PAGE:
|Greetings from Mathis Wackernagel|
Prime ministers use it in their speeches, over 40,000 web pages discuss it, and even the influential, pro-business newsmagazine The Economist from Great Britain lists its results. Only a decade since we created the Ecological Footprint, this measurement tool for sustainability is being used by hundreds of organizations across the globe.
Now we are inviting you to take the next step with us: to help us strengthen the Footprint movement in Russia in order to speed progress toward sustainability. Our goal is to make the reality of planetary limits relevant to decision-makers: people in government agencies, in policy circles or people working for businesses; people in Russia, Japan, America, or Brazil.
In fact, we are particularly thrilled that Russia is taking up the Ecological Footprint. 15 years ago, we couldn’t have imagined this possibility. We were thrilled then by the sudden global interest in sustainability issues: the debate about environment, social justice and development, rapidly expanded from marginal journals, a few academic books, and small NGOs to the world stage. With the UN Brundtland Commission delivering its seminal “Our Common Future” in 1987, and the Rio UNCED Conference in 1992 bringing together the largest number of heads of states ever in human history, sustainability was becoming a serious, recognized issue.
But we were equally worried that this global debate lacked clarity and specific targets. In particular, it lacked an explicit recognition that we live on only one planet, and that continuously trespassing the limited carrying capacity of the planet was neither ecologically possibly nor socially desirable.
That’s why we developed the Ecological Footprint: as a means of making the simple reality of one planet measurable and relevant for decisions at any level: household purchases, urban planning, national politics or global governance.
While the Ecological Footprint asks a deceptively simple question—How much nature do we have, and how much do we use?—the powerful results it provides have helped governments, corporations and communities plan for a future consistent with the reality of a small planet.
But we could not have carried the Footprint idea into the world without the help of many wonderful individuals and organizations. We are particularly endowed to Prof. Svetlana Chernikova and Natalie Belova, who have offered to nurture this idea in Russia.
What has made the Footprint so effective? It uses powerful, easy-to-grasp metaphors backed by rigorous scientific analyses. Partnerships with such organizations as WWF, BBC and Earth Day, have helped to diffuse the Footprint message broadly. As a result, the Footprint has ignited serious conversations about the much-avoided topic of ecological limits: it has brought home the reality that there is only one planet, and that sustainability depends on living as if one planet was enough.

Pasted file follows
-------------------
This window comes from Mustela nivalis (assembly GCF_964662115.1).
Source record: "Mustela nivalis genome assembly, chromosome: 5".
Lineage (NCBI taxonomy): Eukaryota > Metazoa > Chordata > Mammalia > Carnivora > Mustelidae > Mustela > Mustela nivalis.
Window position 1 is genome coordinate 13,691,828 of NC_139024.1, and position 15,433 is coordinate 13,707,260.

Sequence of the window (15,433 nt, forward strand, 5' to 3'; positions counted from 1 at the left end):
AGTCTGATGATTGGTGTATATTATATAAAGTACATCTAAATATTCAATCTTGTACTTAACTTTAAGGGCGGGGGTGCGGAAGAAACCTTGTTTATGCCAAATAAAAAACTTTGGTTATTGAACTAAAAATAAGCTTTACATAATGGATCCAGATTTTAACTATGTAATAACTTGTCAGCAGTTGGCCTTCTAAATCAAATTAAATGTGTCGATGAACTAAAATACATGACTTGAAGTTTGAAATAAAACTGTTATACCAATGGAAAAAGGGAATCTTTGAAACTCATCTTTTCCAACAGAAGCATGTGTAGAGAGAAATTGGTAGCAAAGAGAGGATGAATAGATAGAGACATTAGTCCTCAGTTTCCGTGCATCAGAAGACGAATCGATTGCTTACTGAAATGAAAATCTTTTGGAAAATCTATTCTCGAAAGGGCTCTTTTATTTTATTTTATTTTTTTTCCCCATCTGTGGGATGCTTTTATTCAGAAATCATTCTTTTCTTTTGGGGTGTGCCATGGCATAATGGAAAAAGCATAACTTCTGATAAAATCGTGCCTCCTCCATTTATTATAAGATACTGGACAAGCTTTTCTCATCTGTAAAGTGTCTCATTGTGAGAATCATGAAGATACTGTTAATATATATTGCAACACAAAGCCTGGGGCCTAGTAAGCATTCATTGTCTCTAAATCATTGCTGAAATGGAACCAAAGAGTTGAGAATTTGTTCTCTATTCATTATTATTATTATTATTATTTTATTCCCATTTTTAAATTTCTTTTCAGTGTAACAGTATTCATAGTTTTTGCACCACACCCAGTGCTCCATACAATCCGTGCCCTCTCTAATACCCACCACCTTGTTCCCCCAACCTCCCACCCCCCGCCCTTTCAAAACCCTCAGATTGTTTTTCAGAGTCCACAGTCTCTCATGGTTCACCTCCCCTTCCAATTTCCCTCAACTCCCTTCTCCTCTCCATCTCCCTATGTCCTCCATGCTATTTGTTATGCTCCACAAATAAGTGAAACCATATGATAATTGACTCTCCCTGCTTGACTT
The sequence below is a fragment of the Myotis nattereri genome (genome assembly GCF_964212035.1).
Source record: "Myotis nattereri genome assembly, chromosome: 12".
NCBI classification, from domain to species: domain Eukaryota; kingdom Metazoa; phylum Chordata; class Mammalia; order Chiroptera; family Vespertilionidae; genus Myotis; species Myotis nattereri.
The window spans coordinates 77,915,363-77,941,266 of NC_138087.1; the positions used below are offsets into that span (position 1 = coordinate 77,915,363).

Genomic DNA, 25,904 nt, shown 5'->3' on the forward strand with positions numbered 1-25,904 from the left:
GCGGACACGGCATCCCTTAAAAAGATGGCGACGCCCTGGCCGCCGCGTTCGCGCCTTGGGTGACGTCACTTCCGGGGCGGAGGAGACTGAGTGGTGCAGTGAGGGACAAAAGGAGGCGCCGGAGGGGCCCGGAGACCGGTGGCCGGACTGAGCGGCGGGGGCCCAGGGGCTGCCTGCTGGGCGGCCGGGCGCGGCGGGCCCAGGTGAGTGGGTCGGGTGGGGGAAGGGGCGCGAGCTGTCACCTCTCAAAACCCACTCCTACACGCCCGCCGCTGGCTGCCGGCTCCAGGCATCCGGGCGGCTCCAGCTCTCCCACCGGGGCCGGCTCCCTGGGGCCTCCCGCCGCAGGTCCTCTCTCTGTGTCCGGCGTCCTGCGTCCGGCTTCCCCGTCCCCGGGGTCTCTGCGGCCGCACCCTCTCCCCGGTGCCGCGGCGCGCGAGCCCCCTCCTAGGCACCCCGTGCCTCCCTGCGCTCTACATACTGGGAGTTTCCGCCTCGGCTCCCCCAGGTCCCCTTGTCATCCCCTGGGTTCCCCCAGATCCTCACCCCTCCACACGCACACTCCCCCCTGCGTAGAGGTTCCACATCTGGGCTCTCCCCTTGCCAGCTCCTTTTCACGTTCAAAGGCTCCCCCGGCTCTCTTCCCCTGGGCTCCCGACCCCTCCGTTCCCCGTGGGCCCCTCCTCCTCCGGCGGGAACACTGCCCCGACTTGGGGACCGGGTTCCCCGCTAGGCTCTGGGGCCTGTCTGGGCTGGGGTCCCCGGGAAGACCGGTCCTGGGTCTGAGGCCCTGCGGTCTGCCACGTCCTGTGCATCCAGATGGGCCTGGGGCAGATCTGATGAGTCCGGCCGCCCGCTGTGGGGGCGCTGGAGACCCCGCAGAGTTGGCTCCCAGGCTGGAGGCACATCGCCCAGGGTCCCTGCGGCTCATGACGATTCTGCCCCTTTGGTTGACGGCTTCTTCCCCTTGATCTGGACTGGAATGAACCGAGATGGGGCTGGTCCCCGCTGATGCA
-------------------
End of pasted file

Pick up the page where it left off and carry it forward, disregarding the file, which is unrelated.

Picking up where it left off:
And governments are catching on. Over 100 cities and municipalities have or are calculating their Footprint. For instance, London has done it three times: the first one was done by an independent scientist, the second one was sponsored by London’s Mayor, the third one by its economic development council. An environmental protection agency in Australia is building its corporate and educational outreach on the Footprint, and the government of Wales has chosen the Footprint as its sustainability indicator. And these are just some of the outcomes.
Building on these successes, we are preparing a quantum leap for the Ecological Footprint. We are creating the Ecological Footprint Network (www.ecofoot.net) to build upon this momentum. This Footprint Network will work with its partner organizations to move this success into the mainstream. It will help gather the Footprint community, develop Ecological Footprint application standards, strengthen the community’s common voice, and set up mechanisms for continually improving the tool to the benefit of all who use it.
This includes strengthening the underlying national accounts (see box) which are the engine of all Footprint applications. Helping the Footprint community use these consistent accounts will make their applications comparable city to city, citizen to citizen. Also, by making these national accounts ever more transparent and detailed, they will become increasingly powerful tools for government agencies to track ecological assets, overall trends, and sectoral performance.
By leading the scientific development, guiding the standard setting for applying the Footprint, and by offering a certification for quality assessments, the Ecological Footprint Network will unite the voice of the large Footprint community, make everybody’s assessments more powerful and mutually comparable, widen the interest and acceptability, and increase the reputation and reliability of Footprint assessments world-wide.
Without the Network, with all the disparate Footprint applications, the power of the Footprint is in danger of weakening. But if we use this opportunity to standardize the methodology so that results are comparable around the globe, the Ecological Footprint can become the de facto tool that makes sustainability real and encourages consideration of planetary limits in every decision.
This is why we invite you to join us in building a community of researchers that can take the Footprint to the next level so it will serve us in taking care of our ecological asset to the benefit of people alive today and tomorrow.
Mathis Wackernagel (firstname.lastname@example.org)